I was having a cup of tea with fabulous children's author Liz Kessler (I mean, she's fab, tho I suspect her readership is pretty fab too). She was saying how she starts working at 8am, and goes straight through to 3pm. Pretty impressive stuff. Then she said that all the stuff she was busy doing was promotional work, such as answering fan mail, organising appearences at lit fests, speaking at schools, Twitter etc. By 3 in the afternoon she was exhausted because she'd been working non-stop - but somehow she hadn't done a smidgeon of actual writing.
Oh, how I agreed with her (while feeling faint at the thought about starting at 8 and going on to 3 - I mean, how could I possibly miss Bargain Hunt?). I can cheerfully spend my working day doing the following:
Sorting out my blog - posting and comments
Reading other people's blogs
Commenting on other people's blogs
Reading articles on books/publishing
Facebook (tho I'm not very good at it)
Email - fan stuff, OFAH stuff, agenty, editory, publicisty stuff, organising meetings etc
Reading other people's novels
Reading other people's writing
Plotting and planning my brilliant career (Ha ha)
Writing articles for magazines
Writing short stories for magazines
All of it is relevant and essential to being a writer, and while I'm doing it I'm patting myself on the back that I'm busy at work, but none of it actually contributes a single word to my main project: the new book.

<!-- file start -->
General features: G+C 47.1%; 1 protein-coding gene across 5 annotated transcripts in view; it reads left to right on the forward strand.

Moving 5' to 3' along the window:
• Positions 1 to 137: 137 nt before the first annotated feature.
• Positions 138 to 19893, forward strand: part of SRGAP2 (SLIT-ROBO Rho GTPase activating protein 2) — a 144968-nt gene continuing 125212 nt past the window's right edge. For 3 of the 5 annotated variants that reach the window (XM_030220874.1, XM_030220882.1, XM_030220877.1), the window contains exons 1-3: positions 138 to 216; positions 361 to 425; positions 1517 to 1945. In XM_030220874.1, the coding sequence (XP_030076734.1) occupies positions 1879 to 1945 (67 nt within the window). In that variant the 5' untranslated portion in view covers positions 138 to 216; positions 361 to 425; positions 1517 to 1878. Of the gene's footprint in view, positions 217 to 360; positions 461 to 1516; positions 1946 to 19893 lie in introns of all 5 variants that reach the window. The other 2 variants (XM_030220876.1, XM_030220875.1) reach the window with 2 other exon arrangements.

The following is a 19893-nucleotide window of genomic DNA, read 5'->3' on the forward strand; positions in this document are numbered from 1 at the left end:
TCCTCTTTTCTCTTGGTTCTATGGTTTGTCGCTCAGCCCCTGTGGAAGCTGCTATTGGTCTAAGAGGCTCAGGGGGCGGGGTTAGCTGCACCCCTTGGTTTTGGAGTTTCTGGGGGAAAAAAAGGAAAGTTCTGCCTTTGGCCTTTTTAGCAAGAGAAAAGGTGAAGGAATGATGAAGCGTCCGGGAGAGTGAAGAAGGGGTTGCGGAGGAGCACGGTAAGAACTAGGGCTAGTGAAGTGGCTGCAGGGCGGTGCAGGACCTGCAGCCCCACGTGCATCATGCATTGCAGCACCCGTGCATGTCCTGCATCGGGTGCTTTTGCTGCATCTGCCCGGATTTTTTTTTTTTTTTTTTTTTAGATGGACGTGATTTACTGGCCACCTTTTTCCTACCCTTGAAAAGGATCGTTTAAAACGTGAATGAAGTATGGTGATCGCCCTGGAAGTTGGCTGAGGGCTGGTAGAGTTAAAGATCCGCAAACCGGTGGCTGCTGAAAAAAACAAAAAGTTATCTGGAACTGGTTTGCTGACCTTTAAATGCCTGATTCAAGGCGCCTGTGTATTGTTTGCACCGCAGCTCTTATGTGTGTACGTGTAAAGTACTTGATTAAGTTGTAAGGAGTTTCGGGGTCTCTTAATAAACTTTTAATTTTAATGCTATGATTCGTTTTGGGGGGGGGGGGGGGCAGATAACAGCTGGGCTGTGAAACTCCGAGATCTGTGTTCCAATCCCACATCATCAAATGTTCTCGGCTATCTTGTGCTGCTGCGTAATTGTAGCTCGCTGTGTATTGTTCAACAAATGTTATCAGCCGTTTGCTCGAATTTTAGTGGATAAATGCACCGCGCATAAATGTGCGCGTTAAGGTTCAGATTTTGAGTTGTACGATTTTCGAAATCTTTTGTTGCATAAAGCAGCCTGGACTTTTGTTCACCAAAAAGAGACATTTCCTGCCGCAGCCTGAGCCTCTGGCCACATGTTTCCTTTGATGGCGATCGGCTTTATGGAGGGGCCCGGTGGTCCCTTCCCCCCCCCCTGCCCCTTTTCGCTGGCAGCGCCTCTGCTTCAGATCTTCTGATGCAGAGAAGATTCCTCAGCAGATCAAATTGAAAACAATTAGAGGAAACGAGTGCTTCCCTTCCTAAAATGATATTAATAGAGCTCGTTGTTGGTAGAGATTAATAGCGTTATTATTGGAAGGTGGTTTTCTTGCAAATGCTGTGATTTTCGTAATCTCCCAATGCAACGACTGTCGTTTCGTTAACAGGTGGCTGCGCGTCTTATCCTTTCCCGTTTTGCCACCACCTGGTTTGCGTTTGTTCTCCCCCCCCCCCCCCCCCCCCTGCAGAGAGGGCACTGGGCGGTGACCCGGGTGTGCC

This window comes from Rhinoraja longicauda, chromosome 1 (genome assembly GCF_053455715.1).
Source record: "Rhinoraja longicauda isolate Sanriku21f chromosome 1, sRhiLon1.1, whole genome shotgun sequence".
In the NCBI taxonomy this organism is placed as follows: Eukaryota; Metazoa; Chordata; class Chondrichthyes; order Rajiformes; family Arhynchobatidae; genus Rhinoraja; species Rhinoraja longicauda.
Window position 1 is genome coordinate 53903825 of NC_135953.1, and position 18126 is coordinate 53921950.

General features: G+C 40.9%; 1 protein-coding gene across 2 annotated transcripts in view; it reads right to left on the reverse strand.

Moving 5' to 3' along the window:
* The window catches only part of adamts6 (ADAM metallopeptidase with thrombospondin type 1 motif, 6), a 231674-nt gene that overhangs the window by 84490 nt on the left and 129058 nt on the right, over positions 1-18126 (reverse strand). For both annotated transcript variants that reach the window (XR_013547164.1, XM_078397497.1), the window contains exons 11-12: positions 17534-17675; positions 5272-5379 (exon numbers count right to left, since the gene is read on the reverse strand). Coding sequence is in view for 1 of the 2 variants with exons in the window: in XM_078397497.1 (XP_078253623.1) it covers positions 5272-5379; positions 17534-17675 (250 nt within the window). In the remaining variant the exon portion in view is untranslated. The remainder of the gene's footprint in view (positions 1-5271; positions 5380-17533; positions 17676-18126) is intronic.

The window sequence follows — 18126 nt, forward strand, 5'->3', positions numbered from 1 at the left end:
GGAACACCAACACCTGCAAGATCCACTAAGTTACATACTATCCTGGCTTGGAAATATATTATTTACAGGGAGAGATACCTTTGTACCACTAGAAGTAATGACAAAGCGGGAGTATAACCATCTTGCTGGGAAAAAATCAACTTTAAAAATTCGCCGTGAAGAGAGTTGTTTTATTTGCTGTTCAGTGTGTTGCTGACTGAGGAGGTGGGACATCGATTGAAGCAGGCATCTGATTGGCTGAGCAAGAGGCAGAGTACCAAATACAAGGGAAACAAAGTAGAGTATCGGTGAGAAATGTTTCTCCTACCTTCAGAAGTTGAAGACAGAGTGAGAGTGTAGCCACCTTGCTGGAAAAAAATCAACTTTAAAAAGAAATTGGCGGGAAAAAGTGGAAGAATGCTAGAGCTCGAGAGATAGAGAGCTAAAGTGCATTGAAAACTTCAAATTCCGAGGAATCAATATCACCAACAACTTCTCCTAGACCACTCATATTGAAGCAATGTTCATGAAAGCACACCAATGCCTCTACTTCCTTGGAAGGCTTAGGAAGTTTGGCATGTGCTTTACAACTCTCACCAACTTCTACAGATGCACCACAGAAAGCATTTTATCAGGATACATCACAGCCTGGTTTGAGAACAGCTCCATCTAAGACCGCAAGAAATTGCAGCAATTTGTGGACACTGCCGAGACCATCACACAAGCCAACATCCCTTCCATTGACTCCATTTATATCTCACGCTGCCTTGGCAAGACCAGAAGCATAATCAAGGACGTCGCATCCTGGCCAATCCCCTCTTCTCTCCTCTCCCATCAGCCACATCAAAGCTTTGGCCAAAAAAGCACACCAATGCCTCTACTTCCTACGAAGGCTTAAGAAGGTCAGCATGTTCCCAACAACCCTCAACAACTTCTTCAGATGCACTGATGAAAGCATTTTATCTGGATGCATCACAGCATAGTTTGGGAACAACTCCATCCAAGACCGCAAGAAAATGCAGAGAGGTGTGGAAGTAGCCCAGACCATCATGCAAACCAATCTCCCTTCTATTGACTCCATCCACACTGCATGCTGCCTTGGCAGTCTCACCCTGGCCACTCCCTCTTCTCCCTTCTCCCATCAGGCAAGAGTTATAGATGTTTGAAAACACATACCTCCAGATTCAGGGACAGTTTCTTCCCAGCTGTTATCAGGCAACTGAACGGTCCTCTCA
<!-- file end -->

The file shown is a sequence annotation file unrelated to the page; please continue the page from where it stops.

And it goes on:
Round about this time of year there's usually a helpful article in the paper about how women wear about 20% of their wardrobe all the time, and the remaining 80% never. The article then goes on to advise decluttering and sorting clothes into keep, store, charity and chuck.
I think it's all too easy for us writers to spend 80% of our time on all the peripheral stuff, and about 20% on the actual writing. I made a conscious decision last Spring to declutter my working day. My equivalent of keep, store, charity and chuck went like this:
No Twitter until lunch time
No Twitter in the evening
Don't read all those articles about the death of publishing
Don't read everything about epublishing
Make notes about blog posts at the weekend so they're ready to roll when it's time
Post on the blog Monday-Friday rather than every day of the week
Make notes on future projects but don't actually DO anything unless the word target for the day has been reached
Set a timer for reading other people's blog posts - max of 30 minutes a day
Stop being neurotic about answering every email the second I get it
Minimise Facebook and don't get sucked into LinkedIn
Now mornings are for writing, and everything else has been shunted to the afternoon or evening. I still haven't got an 80:20 split in writing's favour, but it's getting better - more like 50:50. And has the world come to an end? Nope.
Any other good tips for getting the balance round in writing's favour?